Limiting your fantasy based on Earth geology doesn't make much sense, it's just a one planet. We have no idea how typical it is in the universe. Rocks composition, crust, mantle, gravity - all of this can be wildly different and planet still can be habitable. You want 20 km high mountains - go for it. No one can definitely say they are impossible.

Just an example, BPM 37093 is a star (https://en.wikipedia.org/wiki/BPM_37093). It's core is likely one of the largest diamonds in the local region of the universe. Estimated mass is 5×10^29 kg, Earth's mass is ~6×10^24 kg. Star systems sometimes collide. If BPM 37093 ever get close to a supernova and get destroyed, diamond shards thousands kilometers long are not impossible. If one of them ever become a part of new planet, it may have very peculiar mountain ranges made of pure diamond. It is unlikely. But not impossible.

You don't really need scientific basis for high fantasy with magic. It can be harmful. The Force in Star Wars was much better before midichlorians.

Avatar is hard-ish Sci Fi. It has flying land masses. It is ridiculous, but no one blinks an eye. Pandora is a moon of other huge, very close planet, there are multiple other large bodies visible in the sky. It is most likely a completely impossible system, no one cares.


According to your tags

Your World has Magic

This means that you need not limit yourself to what is physically possible on earth. In fact doing so would be entirely unnecessary.

Soft Magic

If your world has soft magic then the simplest solution is that the mountains are enormous and impassable, simply because that is part of their fundamental nature. The 'will' of the mountain will see anyone attempting to summit or cross it faced with impassable ciffs, freezing temperatures, howling winds, walls of snow, savage beasts and generally inhospitable everything.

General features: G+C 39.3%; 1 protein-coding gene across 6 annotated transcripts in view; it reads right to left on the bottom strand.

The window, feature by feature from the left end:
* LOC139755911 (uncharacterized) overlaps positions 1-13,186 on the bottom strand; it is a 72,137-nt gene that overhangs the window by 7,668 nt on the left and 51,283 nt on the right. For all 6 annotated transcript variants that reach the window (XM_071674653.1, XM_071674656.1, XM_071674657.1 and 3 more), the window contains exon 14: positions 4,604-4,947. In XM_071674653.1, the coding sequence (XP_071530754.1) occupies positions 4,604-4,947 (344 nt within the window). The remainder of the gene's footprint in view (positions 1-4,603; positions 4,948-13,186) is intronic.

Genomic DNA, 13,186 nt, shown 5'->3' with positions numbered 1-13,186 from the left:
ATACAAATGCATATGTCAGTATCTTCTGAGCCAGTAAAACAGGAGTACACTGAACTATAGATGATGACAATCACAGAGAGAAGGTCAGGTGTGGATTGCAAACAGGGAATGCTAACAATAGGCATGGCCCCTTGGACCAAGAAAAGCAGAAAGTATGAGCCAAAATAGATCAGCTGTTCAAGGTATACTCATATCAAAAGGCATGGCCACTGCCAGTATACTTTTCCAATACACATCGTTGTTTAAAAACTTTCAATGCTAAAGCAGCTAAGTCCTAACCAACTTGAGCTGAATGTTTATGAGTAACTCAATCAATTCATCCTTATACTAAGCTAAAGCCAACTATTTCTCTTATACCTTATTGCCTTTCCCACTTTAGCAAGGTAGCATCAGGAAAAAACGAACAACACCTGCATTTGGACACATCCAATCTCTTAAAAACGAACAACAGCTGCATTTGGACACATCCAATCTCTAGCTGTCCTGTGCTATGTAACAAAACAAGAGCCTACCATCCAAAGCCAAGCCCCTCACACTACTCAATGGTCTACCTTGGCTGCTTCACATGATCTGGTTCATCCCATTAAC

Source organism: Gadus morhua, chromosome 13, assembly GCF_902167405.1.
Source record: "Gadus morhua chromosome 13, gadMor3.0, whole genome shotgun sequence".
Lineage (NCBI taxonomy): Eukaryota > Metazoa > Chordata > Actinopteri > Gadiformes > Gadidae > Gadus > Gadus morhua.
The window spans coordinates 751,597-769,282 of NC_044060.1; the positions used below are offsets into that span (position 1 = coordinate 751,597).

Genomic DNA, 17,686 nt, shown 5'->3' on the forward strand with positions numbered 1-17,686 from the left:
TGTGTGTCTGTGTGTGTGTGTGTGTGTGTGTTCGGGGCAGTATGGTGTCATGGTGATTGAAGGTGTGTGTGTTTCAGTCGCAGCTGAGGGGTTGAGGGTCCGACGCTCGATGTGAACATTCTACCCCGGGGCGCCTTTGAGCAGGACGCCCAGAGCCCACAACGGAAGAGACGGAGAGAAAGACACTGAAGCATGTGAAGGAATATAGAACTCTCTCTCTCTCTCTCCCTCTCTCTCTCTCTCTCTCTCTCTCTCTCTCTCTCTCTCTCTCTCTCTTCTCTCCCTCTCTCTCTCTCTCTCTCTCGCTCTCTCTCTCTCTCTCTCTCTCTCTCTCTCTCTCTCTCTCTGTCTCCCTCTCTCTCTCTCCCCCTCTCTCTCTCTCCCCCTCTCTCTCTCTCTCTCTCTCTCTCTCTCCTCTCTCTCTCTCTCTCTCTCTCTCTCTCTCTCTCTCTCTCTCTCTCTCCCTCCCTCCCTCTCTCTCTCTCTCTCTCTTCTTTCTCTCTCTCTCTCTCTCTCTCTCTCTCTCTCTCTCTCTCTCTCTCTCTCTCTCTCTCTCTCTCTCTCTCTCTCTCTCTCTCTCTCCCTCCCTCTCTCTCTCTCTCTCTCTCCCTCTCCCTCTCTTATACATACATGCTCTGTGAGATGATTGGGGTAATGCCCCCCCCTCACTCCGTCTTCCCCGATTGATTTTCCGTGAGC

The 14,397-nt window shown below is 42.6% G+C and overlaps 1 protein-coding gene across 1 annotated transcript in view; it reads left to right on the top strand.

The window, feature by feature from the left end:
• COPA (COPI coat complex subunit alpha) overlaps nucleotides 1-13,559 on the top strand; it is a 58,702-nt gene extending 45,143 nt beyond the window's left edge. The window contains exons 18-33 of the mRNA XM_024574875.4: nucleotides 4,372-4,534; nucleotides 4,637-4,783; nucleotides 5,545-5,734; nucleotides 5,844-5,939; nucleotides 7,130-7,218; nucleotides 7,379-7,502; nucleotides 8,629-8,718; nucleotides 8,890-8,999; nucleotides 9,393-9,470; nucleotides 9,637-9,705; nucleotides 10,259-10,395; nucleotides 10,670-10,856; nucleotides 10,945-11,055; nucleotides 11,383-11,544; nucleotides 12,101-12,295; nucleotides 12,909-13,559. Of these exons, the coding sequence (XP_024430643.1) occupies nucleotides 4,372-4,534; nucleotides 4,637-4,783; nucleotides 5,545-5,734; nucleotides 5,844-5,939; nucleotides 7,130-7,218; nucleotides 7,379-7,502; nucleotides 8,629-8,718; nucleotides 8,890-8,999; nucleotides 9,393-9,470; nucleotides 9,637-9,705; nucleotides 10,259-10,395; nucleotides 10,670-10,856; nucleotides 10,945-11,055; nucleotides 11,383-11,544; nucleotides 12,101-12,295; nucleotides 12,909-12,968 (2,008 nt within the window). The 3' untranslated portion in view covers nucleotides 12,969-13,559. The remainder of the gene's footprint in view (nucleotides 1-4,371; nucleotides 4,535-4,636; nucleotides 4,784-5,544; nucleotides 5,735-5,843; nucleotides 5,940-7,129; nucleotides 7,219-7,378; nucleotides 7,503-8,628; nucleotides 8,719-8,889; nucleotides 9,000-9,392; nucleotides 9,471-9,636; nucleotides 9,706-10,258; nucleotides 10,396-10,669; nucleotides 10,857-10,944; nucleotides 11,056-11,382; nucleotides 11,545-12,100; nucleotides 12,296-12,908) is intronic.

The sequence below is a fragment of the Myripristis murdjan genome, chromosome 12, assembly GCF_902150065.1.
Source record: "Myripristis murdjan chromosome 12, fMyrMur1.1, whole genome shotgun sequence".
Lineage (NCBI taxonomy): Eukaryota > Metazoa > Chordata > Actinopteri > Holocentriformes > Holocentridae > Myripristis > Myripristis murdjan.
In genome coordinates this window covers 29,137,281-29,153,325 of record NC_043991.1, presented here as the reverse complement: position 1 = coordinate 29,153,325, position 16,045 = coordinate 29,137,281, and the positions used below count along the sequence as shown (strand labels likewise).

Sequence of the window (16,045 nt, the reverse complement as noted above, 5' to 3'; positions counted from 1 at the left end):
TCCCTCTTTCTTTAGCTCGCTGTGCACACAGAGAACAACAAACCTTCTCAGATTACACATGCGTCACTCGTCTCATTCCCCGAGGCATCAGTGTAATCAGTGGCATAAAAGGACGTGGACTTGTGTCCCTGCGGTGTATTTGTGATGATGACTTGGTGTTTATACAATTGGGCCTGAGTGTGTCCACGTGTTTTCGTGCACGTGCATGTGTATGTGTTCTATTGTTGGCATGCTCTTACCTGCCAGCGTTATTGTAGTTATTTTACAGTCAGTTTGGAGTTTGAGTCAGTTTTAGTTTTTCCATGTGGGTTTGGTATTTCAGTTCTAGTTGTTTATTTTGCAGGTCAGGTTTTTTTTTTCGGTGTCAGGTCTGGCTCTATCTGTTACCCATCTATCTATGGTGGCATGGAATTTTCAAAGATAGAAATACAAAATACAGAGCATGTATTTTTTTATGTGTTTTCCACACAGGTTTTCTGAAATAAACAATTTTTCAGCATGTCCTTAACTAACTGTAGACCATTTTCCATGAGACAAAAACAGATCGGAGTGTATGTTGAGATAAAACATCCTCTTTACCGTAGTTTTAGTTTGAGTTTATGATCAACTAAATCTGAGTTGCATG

Keep the magic magical. Nobody knows how tall the mountain actually is, just that you can't reach the top. How did it form? Just like on Earth, no one actually remembers. There are legends of angry gods, powerful spirits or the will of nature itself. Wise men will form hypotheses of great power welling up from beneath the earth or stars falling from the sky but no-one actually knows.

More Concrete Magical Solutions

  • The mountain could be some sort of growing rock; the gowth of which outpaces erosion.
  • the base could be covered with some sort of magical forrest whose roots dig far into the rock and stabilise the entire mountain.
  • The entire plantet (if your world actually is one) could have formed around some sort of huge rigid and angular object and the mountain is simply part of the object that protrudes from bellow the crust.